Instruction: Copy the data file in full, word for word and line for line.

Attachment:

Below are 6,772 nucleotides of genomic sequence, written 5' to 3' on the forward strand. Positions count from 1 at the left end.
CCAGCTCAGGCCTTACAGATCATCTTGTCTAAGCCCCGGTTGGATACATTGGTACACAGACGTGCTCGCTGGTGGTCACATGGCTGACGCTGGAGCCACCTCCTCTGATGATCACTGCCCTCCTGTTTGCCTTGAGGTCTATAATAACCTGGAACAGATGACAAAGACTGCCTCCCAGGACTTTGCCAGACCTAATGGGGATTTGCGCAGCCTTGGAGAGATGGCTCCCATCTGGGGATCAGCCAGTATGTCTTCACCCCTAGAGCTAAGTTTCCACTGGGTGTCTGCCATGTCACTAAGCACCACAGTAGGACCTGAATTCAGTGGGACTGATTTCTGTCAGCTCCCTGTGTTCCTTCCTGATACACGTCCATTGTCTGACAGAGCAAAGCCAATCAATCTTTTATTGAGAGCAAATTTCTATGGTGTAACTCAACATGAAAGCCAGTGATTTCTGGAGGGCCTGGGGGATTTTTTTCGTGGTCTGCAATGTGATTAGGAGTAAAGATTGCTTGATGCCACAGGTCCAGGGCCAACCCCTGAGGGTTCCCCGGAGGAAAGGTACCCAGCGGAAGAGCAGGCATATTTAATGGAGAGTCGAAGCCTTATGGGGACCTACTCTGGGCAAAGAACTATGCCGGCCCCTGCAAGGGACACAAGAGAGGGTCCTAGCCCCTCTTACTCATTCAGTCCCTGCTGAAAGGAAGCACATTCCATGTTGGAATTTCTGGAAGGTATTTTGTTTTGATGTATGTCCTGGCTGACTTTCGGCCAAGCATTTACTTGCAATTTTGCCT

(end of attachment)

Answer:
Below are 6,772 nucleotides of genomic sequence, written 5' to 3' on the forward strand. Positions count from 1 at the left end.
CCAGCTCAGGCCTTACAGATCATCTTGTCTAAGCCCCGGTTGGATACATTGGTACACAGACGTGCTCGCTGGTGGTCACATGGCTGACGCTGGAGCCACCTCCTCTGATGATCACTGCCCTCCTGTTTGCCTTGAGGTCTATAATAACCTGGAACAGATGACAAAGACTGCCTCCCAGGACTTTGCCAGACCTAATGGGGATTTGCGCAGCCTTGGAGAGATGGCTCCCATCTGGGGATCAGCCAGTATGTCTTCACCCCTAGAGCTAAGTTTCCACTGGGTGTCTGCCATGTCACTAAGCACCACAGTAGGACCTGAATTCAGTGGGACTGATTTCTGTCAGCTCCCTGTGTTCCTTCCTGATACACGTCCATTGTCTGACAGAGCAAAGCCAATCAATCTTTTATTGAGAGCAAATTTCTATGGTGTAACTCAACATGAAAGCCAGTGATTTCTGGAGGGCCTGGGGGATTTTTTTCGTGGTCTGCAATGTGATTAGGAGTAAAGATTGCTTGATGCCACAGGTCCAGGGCCAACCCCTGAGGGTTCCCCGGAGGAAAGGTACCCAGCGGAAGAGCAGGCATATTTAATGGAGAGTCGAAGCCTTATGGGGACCTACTCTGGGCAAAGAACTATGCCGGCCCCTGCAAGGGACACAAGAGAGGGTCCTAGCCCCTCTTACTCATTCAGTCCCTGCTGAAAGGAAGCACATTCCATGTTGGAATTTCTGGAAGGTATTTTGTTTTGATGTATGTCCTGGCTGACTTTCGGCCAAGCATTTACTTGCAATTTTGCCT